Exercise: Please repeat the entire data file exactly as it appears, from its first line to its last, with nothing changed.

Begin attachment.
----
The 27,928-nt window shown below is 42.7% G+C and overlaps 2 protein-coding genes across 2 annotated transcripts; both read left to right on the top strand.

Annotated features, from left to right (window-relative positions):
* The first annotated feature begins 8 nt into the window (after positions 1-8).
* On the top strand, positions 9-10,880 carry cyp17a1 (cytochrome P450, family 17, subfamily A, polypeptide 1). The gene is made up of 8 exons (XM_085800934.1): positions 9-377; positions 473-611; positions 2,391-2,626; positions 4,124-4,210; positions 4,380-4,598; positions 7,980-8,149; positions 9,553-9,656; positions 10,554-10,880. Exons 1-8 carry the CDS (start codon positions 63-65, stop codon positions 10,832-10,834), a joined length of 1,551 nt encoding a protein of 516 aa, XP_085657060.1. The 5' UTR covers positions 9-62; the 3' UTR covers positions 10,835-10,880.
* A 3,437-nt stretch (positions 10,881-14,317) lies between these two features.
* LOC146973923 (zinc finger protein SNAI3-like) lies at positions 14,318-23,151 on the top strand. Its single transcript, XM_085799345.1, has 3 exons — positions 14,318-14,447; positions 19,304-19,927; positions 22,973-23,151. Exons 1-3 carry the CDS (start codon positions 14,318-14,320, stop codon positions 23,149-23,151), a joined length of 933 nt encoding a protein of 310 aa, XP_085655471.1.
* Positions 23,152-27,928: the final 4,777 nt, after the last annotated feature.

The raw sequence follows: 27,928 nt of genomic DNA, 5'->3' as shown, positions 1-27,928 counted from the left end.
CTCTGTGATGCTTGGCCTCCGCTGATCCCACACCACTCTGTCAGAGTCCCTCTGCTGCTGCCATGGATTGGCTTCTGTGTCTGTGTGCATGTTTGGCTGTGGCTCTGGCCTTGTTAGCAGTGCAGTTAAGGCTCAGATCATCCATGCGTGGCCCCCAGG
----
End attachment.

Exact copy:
The 27,928-nt window shown below is 42.7% G+C and overlaps 2 protein-coding genes across 2 annotated transcripts; both read left to right on the top strand.

Annotated features, from left to right (window-relative positions):
* The first annotated feature begins 8 nt into the window (after positions 1-8).
* On the top strand, positions 9-10,880 carry cyp17a1 (cytochrome P450, family 17, subfamily A, polypeptide 1). The gene is made up of 8 exons (XM_085800934.1): positions 9-377; positions 473-611; positions 2,391-2,626; positions 4,124-4,210; positions 4,380-4,598; positions 7,980-8,149; positions 9,553-9,656; positions 10,554-10,880. Exons 1-8 carry the CDS (start codon positions 63-65, stop codon positions 10,832-10,834), a joined length of 1,551 nt encoding a protein of 516 aa, XP_085657060.1. The 5' UTR covers positions 9-62; the 3' UTR covers positions 10,835-10,880.
* A 3,437-nt stretch (positions 10,881-14,317) lies between these two features.
* LOC146973923 (zinc finger protein SNAI3-like) lies at positions 14,318-23,151 on the top strand. Its single transcript, XM_085799345.1, has 3 exons — positions 14,318-14,447; positions 19,304-19,927; positions 22,973-23,151. Exons 1-3 carry the CDS (start codon positions 14,318-14,320, stop codon positions 23,149-23,151), a joined length of 933 nt encoding a protein of 310 aa, XP_085655471.1.
* Positions 23,152-27,928: the final 4,777 nt, after the last annotated feature.

The raw sequence follows: 27,928 nt of genomic DNA, 5'->3' as shown, positions 1-27,928 counted from the left end.
CTCTGTGATGCTTGGCCTCCGCTGATCCCACACCACTCTGTCAGAGTCCCTCTGCTGCTGCCATGGATTGGCTTCTGTGTCTGTGTGCATGTTTGGCTGTGGCTCTGGCCTTGTTAGCAGTGCAGTTAAGGCTCAGATCATCCATGCGTGGCCCCCAGG